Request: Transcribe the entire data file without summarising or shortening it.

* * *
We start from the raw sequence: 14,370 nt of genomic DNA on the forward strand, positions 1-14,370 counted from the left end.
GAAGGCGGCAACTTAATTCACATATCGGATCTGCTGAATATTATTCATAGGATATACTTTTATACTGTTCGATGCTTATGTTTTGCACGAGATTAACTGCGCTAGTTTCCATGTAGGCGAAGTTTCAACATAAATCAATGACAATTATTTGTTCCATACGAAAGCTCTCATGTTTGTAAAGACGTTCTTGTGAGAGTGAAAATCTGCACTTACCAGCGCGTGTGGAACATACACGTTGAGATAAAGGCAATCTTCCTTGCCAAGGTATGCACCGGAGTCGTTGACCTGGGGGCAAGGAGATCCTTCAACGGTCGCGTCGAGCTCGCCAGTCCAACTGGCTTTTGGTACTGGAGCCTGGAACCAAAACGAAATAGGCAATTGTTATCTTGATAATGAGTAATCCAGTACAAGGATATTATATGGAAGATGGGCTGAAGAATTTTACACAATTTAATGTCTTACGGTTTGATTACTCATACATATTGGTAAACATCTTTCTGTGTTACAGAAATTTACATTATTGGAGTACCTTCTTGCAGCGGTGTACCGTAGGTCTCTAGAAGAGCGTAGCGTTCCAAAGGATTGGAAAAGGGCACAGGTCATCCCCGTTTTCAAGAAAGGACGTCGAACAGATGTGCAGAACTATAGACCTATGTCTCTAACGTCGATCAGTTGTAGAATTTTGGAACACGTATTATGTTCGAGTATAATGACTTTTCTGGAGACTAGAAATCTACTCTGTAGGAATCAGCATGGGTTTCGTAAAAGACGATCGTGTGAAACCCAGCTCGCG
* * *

We start from the raw sequence: 14,370 nt of genomic DNA on the forward strand, positions 1-14,370 counted from the left end.
GAAGGCGGCAACTTAATTCACATATCGGATCTGCTGAATATTATTCATAGGATATACTTTTATACTGTTCGATGCTTATGTTTTGCACGAGATTAACTGCGCTAGTTTCCATGTAGGCGAAGTTTCAACATAAATCAATGACAATTATTTGTTCCATACGAAAGCTCTCATGTTTGTAAAGACGTTCTTGTGAGAGTGAAAATCTGCACTTACCAGCGCGTGTGGAACATACACGTTGAGATAAAGGCAATCTTCCTTGCCAAGGTATGCACCGGAGTCGTTGACCTGGGGGCAAGGAGATCCTTCAACGGTCGCGTCGAGCTCGCCAGTCCAACTGGCTTTTGGTACTGGAGCCTGGAACCAAAACGAAATAGGCAATTGTTATCTTGATAATGAGTAATCCAGTACAAGGATATTATATGGAAGATGGGCTGAAGAATTTTACACAATTTAATGTCTTACGGTTTGATTACTCATACATATTGGTAAACATCTTTCTGTGTTACAGAAATTTACATTATTGGAGTACCTTCTTGCAGCGGTGTACCGTAGGTCTCTAGAAGAGCGTAGCGTTCCAAAGGATTGGAAAAGGGCACAGGTCATCCCCGTTTTCAAGAAAGGACGTCGAACAGATGTGCAGAACTATAGACCTATGTCTCTAACGTCGATCAGTTGTAGAATTTTGGAACACGTATTATGTTCGAGTATAATGACTTTTCTGGAGACTAGAAATCTACTCTGTAGGAATCAGCATGGGTTTCGTAAAAGACGATCGTGTGAAACCCAGCTCGCG